By: Michael F. Kraemer, Esq.

The right to bear arms established under the Second Amendment to the United States Constitution is often misunderstood and often misrepresented. Given the proposed assault weapons ban bill pending in the General Assembly, it is important to understand what the law does and does not protect.

Q:  What rights do the Second Amendment protect?

A:  The U.S. Supreme Court ruled in District of Columbia vs Heller that an individual has the right to own and maintain a handgun at home for personal protection. In N.Y. State Rifle & Pistol Association vs Bruen, the Court held that the Second Amendment also established the right to bear arms in public for self-defense. Neither case involved semi-automatic weapons or assault weapons. 

Q:  Is this right unlimited?

A:  No.  Justice Antonin Scalia stated in Heller: “Like most rights, the right secured by the Second Amendment is not unlimited. [The right] is not a right to keep and carry a weapon whatsoever and for whatsoever purpose.” Similarly, the Bruen case recognized that the right to bear arms in public was subject to reasonable limitations. 

Q:  Can the General Assembly ban assault weapons?

A:  Yes.  

Prior to the decision in Bruen, federal and state courts routinely upheld bans on assault weapons.  For example, in Worman vs Healy, the 1st Circuit Court of Appeals, which sits in Boston and has jurisdiction over Rhode Island federal courts, upheld the Massachusetts legislature’s  ban on AWs and HCMs. The decision was written by Rhode Islander Judge Bruce Selya, with retired Supreme Court Justice David Souter participating in the decision.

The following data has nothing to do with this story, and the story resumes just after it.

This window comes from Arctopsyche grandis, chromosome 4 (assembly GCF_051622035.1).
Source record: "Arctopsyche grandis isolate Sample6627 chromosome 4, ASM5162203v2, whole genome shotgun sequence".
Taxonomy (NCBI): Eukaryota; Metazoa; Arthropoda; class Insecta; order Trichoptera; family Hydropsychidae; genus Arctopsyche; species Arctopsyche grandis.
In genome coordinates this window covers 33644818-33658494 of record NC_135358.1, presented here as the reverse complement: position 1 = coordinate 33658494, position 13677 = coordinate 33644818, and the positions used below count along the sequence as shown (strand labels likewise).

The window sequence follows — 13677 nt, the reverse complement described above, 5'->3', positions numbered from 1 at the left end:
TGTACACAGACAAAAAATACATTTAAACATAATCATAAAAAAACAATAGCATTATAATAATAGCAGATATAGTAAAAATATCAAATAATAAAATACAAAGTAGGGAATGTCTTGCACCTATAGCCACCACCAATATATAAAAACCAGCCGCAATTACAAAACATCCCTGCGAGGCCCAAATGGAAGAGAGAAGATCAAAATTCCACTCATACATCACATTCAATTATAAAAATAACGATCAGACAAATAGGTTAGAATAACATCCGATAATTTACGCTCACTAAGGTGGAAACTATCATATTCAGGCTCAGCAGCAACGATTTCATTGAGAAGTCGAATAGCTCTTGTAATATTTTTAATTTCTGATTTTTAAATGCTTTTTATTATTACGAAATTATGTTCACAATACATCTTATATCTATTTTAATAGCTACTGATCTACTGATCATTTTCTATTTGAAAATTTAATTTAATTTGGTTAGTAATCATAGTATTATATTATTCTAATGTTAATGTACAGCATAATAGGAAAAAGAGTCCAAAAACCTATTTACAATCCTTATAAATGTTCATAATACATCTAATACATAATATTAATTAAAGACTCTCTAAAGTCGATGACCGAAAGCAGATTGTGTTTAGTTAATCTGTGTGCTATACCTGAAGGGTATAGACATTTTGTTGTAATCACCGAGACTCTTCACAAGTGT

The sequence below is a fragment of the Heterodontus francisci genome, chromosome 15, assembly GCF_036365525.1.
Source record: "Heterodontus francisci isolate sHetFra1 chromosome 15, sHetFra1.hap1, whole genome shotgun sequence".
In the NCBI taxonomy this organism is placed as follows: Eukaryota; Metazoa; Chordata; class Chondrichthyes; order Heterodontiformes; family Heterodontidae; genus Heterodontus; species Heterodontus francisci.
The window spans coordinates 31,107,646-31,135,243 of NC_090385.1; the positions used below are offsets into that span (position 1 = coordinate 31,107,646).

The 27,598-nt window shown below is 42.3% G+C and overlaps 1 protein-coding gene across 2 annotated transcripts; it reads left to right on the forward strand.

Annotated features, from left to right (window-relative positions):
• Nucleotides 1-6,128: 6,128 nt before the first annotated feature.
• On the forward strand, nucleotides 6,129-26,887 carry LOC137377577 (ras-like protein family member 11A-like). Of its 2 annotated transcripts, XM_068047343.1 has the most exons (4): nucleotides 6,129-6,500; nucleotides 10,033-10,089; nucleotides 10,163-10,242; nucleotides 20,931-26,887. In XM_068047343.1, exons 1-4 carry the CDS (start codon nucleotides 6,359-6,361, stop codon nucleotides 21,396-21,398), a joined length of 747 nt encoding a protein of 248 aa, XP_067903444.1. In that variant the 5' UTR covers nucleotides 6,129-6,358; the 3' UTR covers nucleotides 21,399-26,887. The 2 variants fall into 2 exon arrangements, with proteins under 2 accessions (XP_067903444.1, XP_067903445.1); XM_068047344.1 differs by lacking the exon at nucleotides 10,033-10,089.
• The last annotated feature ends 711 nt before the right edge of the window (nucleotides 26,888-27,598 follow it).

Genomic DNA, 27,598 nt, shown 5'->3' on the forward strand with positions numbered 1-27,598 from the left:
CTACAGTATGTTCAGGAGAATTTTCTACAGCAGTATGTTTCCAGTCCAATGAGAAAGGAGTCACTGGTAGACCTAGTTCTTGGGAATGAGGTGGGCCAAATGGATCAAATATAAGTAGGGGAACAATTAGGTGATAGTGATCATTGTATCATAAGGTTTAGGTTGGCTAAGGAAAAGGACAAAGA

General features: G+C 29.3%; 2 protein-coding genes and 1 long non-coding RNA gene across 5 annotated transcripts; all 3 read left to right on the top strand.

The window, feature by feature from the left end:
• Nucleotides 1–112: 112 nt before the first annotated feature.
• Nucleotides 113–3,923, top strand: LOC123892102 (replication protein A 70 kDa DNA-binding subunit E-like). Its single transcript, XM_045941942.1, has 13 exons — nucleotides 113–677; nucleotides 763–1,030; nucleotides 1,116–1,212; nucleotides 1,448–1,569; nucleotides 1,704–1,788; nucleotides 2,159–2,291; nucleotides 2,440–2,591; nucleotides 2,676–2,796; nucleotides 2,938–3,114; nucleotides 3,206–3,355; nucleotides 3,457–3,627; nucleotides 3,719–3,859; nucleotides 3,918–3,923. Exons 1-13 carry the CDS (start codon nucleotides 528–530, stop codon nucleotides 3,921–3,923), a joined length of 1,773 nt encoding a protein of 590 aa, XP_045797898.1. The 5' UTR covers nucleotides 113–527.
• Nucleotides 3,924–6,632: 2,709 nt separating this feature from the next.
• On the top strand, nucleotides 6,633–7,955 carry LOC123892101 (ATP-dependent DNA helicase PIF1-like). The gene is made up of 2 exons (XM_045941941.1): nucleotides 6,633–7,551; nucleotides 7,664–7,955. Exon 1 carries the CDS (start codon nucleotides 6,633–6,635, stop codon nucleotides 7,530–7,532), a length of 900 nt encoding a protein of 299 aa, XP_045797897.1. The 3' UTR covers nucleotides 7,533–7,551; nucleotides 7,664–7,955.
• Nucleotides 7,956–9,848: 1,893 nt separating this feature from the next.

Since Bruen, no federal appeals court has held that an AW ban violated the Second Amendment. There is a case in Illinois where a state trial judge preliminarly enjoined the enforcement of that state’s AW ban, but  did so on state constitutional grounds regarding equal protection and not based on the U.S. Constitution. That ruling is not final.

Q:  Is Judge John J. McConnell’s recent ruling upholding the 2022 Rhode Island law banning high capacity magazines instructive?

A:  Yes. 

In Ocean State Tactical vs Rhode Island, the federal district court in Rhode Island ruled that the state’s HCM ban did not contravene the Second Amendment, based on legal grounds that in part are equally applicable to an AW ban. Judge McConnell emphasized the Supreme Court’s reliance in Bruen on the history of the use of firearms for personal protection. Indeed, as Justice Clarence Thomas wrote: “individual self-defense is the cental component of the Second Amendment right.”  

Judge McConnell detailed the extensive testimony presented by the litigants  and their expert witnesses in Ocean State Tactical and concluded that HCMs, which enable a semi-automatic weapon to fire large amounts of bullets in a short amount of time, are not instruments of self-defense, but weapons of war which whose possession are not protected by the Second Amendment. His rationale, unquestionably, could and should be applicable to semi-automatic weapons.

Q:  Will Second Amendment rights of Rhode Islanders be infringed upon if the General Assembly enacts an assault weapons ban?

A:  No. 

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